More Aluminum on Tap for Future Cars
Carmakers have been using an increasing amount of aluminum in recent years to help keep vehicle weight in check as the size of new models continues to grow, due in large part to the industry switch from cars to SUV/crossover vehicles and pickup trucks.
2021 Ford Bronco (Image: Ford)
Since 2016, vehicles have added about 32 lbs of mass. During this time, aluminum content per vehicle has jumped by 62 lbs, according to a new report from DuckerFrontier. Recent wins include applications in the Jeep Gladiator and upcoming Ford Bronco.
And the trend is expected to continue through at least 2030.
Aluminum content is projected to grow 12% to 514 lbs per vehicle (PPV) and 24% by 2030 to 570 PPV, according to the report, which was sponsored by the Aluminum Assn.
The authors attribute the growth to aluminum’s growing use in vehicle closures, body-in-white parts and chassis applications.
Lightweight closures are expected to continue to lead the way. Such components are expected to account for an additional 14 PPV of aluminum, growing from 59 lbs today to 73 lbs in 2026.
Doors represent the single highest net growth application of aluminum with penetration rates projected to jump from 21% today to 30% by 2026, according to the report. At that time, aluminum hood penetration is expected to reach 81% and liftgates/tailgates 44%.
New electric vehicle platforms also are expected to use generous amounts of aluminum sheet, extrusions, and castings for mass savings to achieve driving range targets, DuckerFrontier says.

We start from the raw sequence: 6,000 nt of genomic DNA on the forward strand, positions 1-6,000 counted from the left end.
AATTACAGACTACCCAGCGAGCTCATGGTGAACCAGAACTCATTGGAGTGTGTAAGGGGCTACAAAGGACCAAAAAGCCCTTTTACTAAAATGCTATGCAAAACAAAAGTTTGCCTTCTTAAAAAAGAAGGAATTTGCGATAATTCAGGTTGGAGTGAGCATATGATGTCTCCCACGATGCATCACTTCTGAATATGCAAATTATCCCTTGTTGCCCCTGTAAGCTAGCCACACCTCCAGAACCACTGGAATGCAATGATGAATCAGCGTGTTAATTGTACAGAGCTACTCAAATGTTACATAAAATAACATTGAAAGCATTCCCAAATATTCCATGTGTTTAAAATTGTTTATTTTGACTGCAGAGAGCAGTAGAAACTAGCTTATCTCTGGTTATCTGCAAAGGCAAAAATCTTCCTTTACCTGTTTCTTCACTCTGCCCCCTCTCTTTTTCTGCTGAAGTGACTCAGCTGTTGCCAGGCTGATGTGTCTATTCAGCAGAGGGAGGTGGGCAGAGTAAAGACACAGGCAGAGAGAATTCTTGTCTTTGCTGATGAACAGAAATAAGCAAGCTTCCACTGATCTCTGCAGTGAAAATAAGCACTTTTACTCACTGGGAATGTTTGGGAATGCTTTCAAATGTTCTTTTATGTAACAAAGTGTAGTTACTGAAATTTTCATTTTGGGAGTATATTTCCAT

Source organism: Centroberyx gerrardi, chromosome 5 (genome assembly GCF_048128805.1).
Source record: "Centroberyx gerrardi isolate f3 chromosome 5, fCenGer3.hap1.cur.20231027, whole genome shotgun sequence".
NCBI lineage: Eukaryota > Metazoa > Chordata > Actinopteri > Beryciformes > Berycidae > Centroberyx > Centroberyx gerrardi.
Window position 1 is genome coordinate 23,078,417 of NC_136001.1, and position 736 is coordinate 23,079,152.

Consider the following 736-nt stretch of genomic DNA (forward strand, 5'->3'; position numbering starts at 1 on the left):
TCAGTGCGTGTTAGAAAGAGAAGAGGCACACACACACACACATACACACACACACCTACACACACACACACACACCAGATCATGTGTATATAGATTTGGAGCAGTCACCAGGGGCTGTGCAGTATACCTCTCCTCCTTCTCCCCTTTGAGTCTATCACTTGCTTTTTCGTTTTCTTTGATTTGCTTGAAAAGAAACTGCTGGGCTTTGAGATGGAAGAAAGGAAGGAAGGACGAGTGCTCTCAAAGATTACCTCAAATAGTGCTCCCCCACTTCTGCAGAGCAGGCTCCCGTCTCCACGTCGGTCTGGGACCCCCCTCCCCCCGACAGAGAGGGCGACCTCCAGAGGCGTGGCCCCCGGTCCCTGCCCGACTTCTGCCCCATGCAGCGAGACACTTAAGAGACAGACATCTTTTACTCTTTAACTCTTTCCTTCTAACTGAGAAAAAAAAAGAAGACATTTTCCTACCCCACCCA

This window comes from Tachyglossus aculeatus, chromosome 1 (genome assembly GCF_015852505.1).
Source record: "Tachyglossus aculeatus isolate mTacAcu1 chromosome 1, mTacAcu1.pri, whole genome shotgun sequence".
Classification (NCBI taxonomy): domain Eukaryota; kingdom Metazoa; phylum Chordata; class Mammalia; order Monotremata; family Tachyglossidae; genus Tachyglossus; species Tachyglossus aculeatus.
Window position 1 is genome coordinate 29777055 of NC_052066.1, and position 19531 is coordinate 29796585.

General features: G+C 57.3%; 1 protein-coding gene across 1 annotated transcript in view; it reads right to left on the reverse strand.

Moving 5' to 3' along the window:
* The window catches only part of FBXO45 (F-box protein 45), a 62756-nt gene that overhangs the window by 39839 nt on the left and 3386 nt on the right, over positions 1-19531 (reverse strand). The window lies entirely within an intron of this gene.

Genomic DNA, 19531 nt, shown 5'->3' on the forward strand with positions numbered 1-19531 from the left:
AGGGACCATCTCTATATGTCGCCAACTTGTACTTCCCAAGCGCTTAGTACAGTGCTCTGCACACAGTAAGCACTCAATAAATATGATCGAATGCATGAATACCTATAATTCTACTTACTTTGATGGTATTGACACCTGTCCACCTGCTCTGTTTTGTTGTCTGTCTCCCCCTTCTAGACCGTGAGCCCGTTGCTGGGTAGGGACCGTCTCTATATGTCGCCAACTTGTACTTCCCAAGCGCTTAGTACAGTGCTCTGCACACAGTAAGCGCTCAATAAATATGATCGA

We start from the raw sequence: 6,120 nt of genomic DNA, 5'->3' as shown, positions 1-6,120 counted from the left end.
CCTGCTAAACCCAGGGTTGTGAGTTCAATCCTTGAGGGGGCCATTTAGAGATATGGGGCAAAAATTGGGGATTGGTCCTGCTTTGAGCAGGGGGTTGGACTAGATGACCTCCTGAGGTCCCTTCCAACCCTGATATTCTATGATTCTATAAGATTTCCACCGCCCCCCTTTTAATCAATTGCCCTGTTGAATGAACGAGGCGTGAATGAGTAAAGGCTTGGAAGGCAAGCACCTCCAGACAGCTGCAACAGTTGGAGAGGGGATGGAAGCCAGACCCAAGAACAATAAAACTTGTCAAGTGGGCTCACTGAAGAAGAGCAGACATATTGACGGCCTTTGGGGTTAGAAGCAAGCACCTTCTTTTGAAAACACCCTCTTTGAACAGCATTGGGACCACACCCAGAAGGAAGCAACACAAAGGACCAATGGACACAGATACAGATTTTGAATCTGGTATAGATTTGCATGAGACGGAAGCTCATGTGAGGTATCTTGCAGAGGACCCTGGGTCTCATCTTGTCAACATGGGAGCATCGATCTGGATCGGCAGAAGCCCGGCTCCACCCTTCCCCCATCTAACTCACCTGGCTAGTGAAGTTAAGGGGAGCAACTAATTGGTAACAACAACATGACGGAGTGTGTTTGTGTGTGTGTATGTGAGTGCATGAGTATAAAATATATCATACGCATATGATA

“As electric vehicles become more widely available, greater aluminum use to extend range and help offset battery weight and cost will ensure consumers will still be able to choose high performing cars and trucks that are safe, fun to drive and better for the protection of the environment,” says Ganesh Panneer, chair of the Aluminum Transportation Group and vice president and general manager for Novelis North America.
One key application aluminum is vying for is battery cases. Novelis and other aluminum suppliers are developing modules that they say can provide weight and performance benefits over steel.
If aluminum-intensive cars are ever to become more than an occasional curiosity, automakers may have to give up their weld shops.
While aluminum vs. steel is getting more contentious in the world of light-duty trucks, when it comes to creating structures, the heavy-duty truck people know something important about strength and mass.
DaimlerChrysler's decision to scrap the front- drive LH line and replace it with the rear-drive LX large car platform is very astute.